CITES Secretary-General's remarks at the 71st IATA Annual General Meeting and World Air Transport Summit - Miami, USA

Updated on 12 January 2021

71st IATA Annual General Meeting and World Air Transport Summit

Miami, 8 June 2015

‘Air transport and Illegal trade in wildlife’

Address by John E. Scanlon, Secretary-General of CITES

AGM President, Doug Parker (CEO of American Airlines).
Tony Tyler, CEO of IATA.
Distinguished delegates.

It is a great honour to be invited to your Annual General Meeting and I would like to extend my sincere thanks to the IATA member airlines, as well as Tony Tyler, for giving us this unique opportunity to address you for the first time - in a year that marks the 70th Anniversary of IATA and 40 years since CITES entered into force. 


A significant amount of wildlife and wildlife products are legitimately traded each year under CITES. Many of these are transported by air and we have enjoyed a longstanding and beneficial relationship with IATA – especially in relation to CITES requirements for the transport of live animals and plants.

However, today I am here to talk about the devastating economic, social and environmental impacts of illegal trade in wildlife – being wildlife that is traded in contravention of CITES, how air transport is being used by criminals to transport their contraband and how the air transport sector can further engage in helping to combat this illegal trade. 


CITES is a legally binding agreement between 181 State Parties, that sets the international rules for wildlife trade. 

The Convention regulates international trade in over 35,000 species of animals and plants, including their parts and derivatives. The nature of the various trade measures utilized by CITES to regulate this trade depends primarily upon the biological status of the species. 

International commercial trade in some wild caught specimens is prohibited under CITES – such as trade in elephant ivory, rhino horn, great apes, marine turtles and tigers. 

International commercial trade in other specimens is allowed but it is strictly regulated under CITES through a permit system to avoid overexploitation – such as the legal trade in alligator and python skins, the meat of the queen conch, the wool of the vicuña, and the bark of the African cherry tree. This legal and sustainable trade can have benefits for both wildlife and people.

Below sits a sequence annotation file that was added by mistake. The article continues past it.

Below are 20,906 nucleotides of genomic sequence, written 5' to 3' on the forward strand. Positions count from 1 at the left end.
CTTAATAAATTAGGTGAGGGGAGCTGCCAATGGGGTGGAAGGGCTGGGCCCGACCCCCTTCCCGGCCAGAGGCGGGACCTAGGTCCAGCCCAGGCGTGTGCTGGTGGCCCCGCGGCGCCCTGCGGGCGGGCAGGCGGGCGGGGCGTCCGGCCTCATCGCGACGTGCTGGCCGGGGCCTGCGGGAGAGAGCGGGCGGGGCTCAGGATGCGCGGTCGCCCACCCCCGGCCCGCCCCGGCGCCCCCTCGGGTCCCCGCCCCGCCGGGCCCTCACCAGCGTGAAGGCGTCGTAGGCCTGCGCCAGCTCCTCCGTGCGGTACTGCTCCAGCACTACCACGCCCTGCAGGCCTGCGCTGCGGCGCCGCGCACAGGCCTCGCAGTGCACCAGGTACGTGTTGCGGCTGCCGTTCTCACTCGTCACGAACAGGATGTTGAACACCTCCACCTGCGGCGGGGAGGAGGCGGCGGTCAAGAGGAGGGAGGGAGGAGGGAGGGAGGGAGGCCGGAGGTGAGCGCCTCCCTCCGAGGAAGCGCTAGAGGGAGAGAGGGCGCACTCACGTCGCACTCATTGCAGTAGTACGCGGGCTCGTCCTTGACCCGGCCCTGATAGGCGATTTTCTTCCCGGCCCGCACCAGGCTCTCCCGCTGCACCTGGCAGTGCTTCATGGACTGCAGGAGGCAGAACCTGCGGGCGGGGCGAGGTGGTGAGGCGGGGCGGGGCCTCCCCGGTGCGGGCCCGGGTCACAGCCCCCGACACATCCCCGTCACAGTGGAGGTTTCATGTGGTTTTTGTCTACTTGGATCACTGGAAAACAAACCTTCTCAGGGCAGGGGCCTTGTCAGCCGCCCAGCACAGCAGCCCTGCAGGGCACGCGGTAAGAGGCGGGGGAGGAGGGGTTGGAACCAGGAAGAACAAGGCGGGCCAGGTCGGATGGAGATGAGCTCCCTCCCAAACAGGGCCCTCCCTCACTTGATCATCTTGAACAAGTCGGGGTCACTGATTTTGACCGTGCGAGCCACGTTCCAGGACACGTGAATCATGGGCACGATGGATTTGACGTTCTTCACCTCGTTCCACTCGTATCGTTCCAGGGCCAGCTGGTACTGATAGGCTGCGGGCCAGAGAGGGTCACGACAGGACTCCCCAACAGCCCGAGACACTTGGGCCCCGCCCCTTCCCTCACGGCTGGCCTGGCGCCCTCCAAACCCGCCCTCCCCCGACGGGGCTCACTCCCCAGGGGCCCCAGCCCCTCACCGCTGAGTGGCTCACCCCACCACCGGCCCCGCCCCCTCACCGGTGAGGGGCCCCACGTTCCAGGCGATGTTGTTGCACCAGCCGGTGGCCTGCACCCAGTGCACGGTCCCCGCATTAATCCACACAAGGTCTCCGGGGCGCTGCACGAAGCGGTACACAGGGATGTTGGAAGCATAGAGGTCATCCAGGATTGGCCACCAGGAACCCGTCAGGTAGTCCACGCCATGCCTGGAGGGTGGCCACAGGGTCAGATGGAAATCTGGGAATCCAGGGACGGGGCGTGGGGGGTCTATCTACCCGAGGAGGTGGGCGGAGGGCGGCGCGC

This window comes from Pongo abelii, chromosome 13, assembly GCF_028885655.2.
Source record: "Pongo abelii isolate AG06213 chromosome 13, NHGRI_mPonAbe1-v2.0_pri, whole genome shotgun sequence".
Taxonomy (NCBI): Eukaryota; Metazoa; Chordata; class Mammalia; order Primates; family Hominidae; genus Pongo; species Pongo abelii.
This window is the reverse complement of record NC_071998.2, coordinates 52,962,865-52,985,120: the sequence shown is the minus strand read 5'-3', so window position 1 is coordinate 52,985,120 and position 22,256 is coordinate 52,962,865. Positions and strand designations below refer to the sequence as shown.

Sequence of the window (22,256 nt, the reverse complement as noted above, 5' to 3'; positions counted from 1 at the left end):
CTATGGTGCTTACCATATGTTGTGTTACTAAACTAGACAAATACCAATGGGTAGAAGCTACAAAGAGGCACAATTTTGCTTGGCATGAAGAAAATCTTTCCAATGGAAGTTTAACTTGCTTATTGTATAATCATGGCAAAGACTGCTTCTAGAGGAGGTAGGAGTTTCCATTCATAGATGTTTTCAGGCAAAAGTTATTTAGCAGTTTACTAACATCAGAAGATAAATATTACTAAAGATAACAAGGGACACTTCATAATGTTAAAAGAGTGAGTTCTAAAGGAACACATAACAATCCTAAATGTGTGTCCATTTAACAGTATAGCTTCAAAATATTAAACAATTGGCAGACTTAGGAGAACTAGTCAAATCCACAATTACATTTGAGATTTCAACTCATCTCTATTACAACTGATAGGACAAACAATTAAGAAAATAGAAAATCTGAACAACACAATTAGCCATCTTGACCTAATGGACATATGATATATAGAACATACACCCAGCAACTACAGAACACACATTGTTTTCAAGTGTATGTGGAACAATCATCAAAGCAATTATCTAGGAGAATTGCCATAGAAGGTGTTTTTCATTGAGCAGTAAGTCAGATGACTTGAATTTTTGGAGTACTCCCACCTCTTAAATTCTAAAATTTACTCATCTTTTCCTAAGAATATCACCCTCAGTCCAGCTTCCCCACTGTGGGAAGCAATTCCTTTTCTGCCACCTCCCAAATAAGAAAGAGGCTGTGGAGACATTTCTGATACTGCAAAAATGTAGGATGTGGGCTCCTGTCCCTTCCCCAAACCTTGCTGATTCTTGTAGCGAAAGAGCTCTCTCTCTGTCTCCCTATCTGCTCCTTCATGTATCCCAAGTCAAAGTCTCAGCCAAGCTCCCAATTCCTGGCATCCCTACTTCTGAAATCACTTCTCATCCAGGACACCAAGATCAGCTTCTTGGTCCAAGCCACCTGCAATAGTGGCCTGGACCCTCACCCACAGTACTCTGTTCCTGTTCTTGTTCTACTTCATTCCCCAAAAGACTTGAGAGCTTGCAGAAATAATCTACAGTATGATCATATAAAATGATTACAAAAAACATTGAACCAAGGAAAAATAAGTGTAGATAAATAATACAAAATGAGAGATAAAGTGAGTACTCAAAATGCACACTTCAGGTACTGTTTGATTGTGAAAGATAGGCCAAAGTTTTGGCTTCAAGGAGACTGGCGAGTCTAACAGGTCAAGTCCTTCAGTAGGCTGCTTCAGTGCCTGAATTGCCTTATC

Over recent years, however, we have been experiencing a surge in illegal trade in wildlife, especially as it affects elephants, rhinos, pangolins and some precious timber species. This illegal trade is global in nature and is taking place at an industrial scale.

We are increasingly being confronted by transnational organized criminals, and in some cases rebel militia and rogue elements of the military. They are driving this industrial scale poaching and illegal trade destined for illicit markets – with the profits being used for all manner of criminal activities.

This dynamic has been well recognized by the United Nations (UN) Security Council, UN Crime Commission, and INTERPOL, as well as many others.

Considerable scaled-up collective efforts are underway to combat wildlife crime, yet it continues to be a major problem worldwide, estimated by some to be worth up to 20 billion dollars a year – ranking it amongst other serious transnational crimes such as the trafficking in people and arms.

Let me share just three examples to illustrate the scale of the illegal taking that feeds this illicit trade:

  • The poaching of African elephants and the illegal trade in their ivory is one of the most noticeable and destructive forms of wildlife crime. Over the period 2010-2012, an estimated 100,000 elephants were poached for their ivory.  In some regions, such as Central Africa, killings far exceed births, putting regional populations at imminent risk of extinction.  
  • The recovery of the White rhino is a great conservation success story, mainly due to the efforts undertaken in South Africa, but these gains are now under threat.  Poaching was well under control up until 2007 when only 13 animals were poached .  Since that time we have seen a rapidly increasing level of poaching, which reached a high last year with 1,215 rhino poached in South Africa alone for their horn. 
  • And these crimes are not only affecting iconic species that we all know well. Lesser known species such as the pangolin, a small ant eater living in Africa and Asia, are being poached at a massive rate for their scales and meat, with 10 tonnes of pangolin meat being recovered in just one customs seizure– that is the equivalent of 130 people of my weight. 


In overall terms, there are less than 24,000 rhinos left on the African continent, with another 3,000 in Asia (including just 200 Sumatran rhinos).  The last Javan rhino in Viet Nam was lost in 2011, and the last known rhino in Mozambique was lost in 2013, both to poachers – and the ranger in the photo you can see on the screen is protecting the last surviving male northern white rhino on the planet.

Forest elephants in Central Africa declined by over 60% in ten years, wild tigers only number 3,200, and there are just 800 mountain gorillas left in the wild, which were featured in the brilliant documentary, Virunga.

To put these numbers into a human context, the Sun Life Stadium here in Miami has a capacity of 65,000 people – that is over two times the number of rhinos left on the entire planet and more than twenty times the number of wild tigers.  

Distinguished delegates, we are quite literally getting down to the wire with many of these species – we are confronting a crisis and if we do not act immediately they will be lost on our watch.